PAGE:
Back in 2004, Ken Chlouber had a plan to expand the Leadville Race Series from…
Face of the Race: Heidi Colley
Heidi Colley is ready to do more. The 2012 Silver Queen, mom of two, and nurse at St. Vincent Hospital in Lake County, CO, was the only woman to attempt the challenge of racing the Silver Rush 50 Mountain Bike and Run events in a single July weekend.
This year she’s going for the whole enchilada, the ultimate Leadville Race Series distinction: the title of Leadwoman.
Give us some background on your Leadville racing history. Which events have you done?
I have raced and finished the Silver Rush 50 MTB four times, from 2007 to 2009 and in 2012. I raced and finished the LT100 MTB once in 2008. I had an unfortunate start in the LT100 race when my handlebar got caught in the snow fencing and I fell extremely hard on my right elbow. Obviously, that was a horrible way to start, but I decided right then that I wouldn’t fall anymore and that I would finish the race.
I raced the Leadville Trail Marathon once in 2004 before it was part of the race series. Last year, I was the only woman to attempt the Silver Queen challenge, racing the Silver Rush 50 Run and the Silver Rush 50 MTB back-to-back in one weekend.
I’ve also raced several other Colorado events: the 12 Hours of Mesa Verde the past four years (either with my husband or a friend, but I’m doing it solo this year); an 18-hour MTB race (and first night race) in Fruita with my good friend Jen; Lap-the-Lake 50 twice in Leadville; six triathlons. It’s a blast!
Have you always been an athlete or played sports?
Yes, I grew up in a small town of just 1,000 people in eastern Colorado, and playing sports was the big thing and only thing to do. I played volleyball, basketball, ran track, and was on the drill team in high school. In college I ran cross country for the first time and fell even more in love with running.
When did you begin serious running and mountain biking?
I really started running seriously the summer before college. The college wanted the cross-country athletes to log something like 400 miles in the summer, which seemed absolutely impossible. But I was able to accomplish those miles and decided I loved cross country much more than track. I’ve been slowly working my way towards the LT100 Run (even though I didn’t think I’d ever want to do it. I’ve been pacing the race since 2000 when my husband and I moved here right out of college).
My husband taught me everything I know about mountain biking and is my biggest supporter. He and I and his mother biked across Kansas in 1997. I started mountain biking more and doing a little racing my final two years of college, in 1999 and 2000. I truly got into racing the year I did the LT100 MTB and ever since have really enjoyed doing all different kinds of races.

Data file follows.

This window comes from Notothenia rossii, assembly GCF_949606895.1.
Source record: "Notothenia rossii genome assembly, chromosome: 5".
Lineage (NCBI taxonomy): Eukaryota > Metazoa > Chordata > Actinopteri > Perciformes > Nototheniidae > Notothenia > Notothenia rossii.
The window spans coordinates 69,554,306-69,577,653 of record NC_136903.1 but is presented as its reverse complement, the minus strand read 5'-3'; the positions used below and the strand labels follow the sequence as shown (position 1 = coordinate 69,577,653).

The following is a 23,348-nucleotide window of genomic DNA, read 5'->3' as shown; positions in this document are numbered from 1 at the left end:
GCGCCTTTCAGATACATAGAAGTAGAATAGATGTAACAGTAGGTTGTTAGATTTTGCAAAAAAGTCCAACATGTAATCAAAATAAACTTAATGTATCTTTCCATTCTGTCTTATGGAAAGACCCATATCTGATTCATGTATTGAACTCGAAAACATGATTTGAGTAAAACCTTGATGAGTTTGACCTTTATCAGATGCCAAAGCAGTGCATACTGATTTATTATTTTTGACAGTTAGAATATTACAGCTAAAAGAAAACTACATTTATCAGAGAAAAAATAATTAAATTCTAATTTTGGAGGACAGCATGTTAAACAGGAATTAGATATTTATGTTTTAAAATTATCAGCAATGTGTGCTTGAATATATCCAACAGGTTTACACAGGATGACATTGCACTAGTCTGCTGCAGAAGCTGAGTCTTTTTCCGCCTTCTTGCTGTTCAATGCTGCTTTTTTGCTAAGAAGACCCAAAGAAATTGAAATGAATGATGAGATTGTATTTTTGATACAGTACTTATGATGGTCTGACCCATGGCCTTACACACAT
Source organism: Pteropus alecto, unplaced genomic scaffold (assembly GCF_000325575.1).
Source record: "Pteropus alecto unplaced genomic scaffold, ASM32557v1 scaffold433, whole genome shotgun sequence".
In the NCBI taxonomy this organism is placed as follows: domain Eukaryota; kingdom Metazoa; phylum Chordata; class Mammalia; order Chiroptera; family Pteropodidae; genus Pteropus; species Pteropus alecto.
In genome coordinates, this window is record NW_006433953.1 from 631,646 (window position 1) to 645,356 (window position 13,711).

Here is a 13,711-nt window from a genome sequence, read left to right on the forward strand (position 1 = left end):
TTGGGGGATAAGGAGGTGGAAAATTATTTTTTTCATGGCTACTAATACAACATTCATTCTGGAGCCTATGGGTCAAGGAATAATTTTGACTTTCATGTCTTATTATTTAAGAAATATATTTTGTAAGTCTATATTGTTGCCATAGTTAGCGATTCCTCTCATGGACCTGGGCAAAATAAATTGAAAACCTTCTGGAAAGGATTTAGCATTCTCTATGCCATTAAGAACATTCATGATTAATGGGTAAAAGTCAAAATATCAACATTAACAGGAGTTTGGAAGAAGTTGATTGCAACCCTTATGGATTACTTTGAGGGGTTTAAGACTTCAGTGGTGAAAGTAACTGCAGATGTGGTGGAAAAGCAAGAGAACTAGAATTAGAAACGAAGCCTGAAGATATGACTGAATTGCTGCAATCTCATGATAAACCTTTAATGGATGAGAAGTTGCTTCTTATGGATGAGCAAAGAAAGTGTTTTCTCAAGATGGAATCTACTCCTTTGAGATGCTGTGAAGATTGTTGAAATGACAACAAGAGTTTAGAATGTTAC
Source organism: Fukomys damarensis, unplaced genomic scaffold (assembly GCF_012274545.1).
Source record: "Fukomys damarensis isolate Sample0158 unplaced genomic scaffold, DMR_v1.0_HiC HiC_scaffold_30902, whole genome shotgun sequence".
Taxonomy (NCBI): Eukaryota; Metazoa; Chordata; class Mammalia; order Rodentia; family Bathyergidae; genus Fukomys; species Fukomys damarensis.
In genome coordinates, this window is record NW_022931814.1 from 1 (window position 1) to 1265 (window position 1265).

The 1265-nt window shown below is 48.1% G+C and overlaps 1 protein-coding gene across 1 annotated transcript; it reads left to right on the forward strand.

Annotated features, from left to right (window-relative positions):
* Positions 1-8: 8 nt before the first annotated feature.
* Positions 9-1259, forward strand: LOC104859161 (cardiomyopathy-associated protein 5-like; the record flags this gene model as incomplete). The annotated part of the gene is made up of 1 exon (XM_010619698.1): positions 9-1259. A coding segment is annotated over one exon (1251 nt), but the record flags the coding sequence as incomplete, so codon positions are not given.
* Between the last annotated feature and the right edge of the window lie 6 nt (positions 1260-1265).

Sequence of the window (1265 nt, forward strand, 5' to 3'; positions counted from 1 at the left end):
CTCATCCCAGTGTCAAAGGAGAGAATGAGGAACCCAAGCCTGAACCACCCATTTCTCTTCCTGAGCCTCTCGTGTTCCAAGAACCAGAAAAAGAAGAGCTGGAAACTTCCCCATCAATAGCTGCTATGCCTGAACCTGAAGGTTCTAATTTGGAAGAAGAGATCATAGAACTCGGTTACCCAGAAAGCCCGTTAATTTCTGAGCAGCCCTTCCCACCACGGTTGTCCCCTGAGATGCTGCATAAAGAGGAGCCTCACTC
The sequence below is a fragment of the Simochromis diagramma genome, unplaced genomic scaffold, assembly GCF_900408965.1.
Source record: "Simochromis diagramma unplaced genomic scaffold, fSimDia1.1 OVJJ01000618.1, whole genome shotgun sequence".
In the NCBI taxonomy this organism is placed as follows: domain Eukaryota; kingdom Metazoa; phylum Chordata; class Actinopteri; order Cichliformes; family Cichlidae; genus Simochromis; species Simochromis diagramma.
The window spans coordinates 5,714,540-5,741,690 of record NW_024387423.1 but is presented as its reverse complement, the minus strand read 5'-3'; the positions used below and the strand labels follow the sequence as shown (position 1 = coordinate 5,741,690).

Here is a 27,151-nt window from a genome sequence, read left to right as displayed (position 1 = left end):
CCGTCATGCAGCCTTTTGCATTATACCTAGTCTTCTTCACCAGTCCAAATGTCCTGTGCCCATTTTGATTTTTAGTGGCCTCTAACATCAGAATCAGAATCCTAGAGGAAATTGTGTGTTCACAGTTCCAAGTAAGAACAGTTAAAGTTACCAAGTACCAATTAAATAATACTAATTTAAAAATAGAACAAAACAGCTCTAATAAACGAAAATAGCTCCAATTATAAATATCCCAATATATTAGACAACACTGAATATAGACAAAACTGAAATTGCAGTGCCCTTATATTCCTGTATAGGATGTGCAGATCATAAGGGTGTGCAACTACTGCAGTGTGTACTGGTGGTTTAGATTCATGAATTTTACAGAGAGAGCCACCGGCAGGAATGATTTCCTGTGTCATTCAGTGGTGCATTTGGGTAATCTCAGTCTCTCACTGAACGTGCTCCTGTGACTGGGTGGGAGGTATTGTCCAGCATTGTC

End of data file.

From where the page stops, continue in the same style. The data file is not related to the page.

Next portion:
You’re attempting Leadwoman this year. What’s attracting you to that challenge?
Yes, I am nervous, but very excited. I enjoyed myself so much doing the Silver Rush 50s last year that I thought I should go for it all in 2013.
What drives you to attempt a challenge that’s more intense than what you attempted the previous year? Do you have a “5-year” competitive plan, or do you take it year-by-year?
I think as I’ve gotten in my mid-30s I’ve just really started to enjoy doing more endurance competitions. I take it year-by-year.
What do you find most challenging about the Leadville Race Series?
The 100-mile run, hands down.
Tell us about your training for Leadwoman. What kinds of hours are you putting in, and how are they distributed?
Early and late runs and biking one to two hours (indoors mostly, starting outdoors soon and increasing to two or three hours, weather permitting). Two- to three-hour runs sometimes the day after biking to help increase endurance, in addition to pool running, cross-country skiing, and snowshoeing. I’m also doing runs with speed worked in two to three times a week.
What’s your advice to other athletes who want to take on multiple back-to-back events, but aren’t sure if their bodies can handle it?
Don’t over train. What helped me was to run the day after my early bike races last year. I knew I was doing the Silver Queen challenge, so running the day after bike racing helped me build confidence in my endurance and fitness, and taught me to recover overnight and get back out there the next morning.
What do you do — work or play — when not training?
I am a nurse, married, with two daughters (ages 8 and 6) and two dogs. We all love to ride bikes, swim and rollerblade together. The girls have done a few 5Ks the last couple years, and I helped them train and compete in their first tri last year. It was awesome!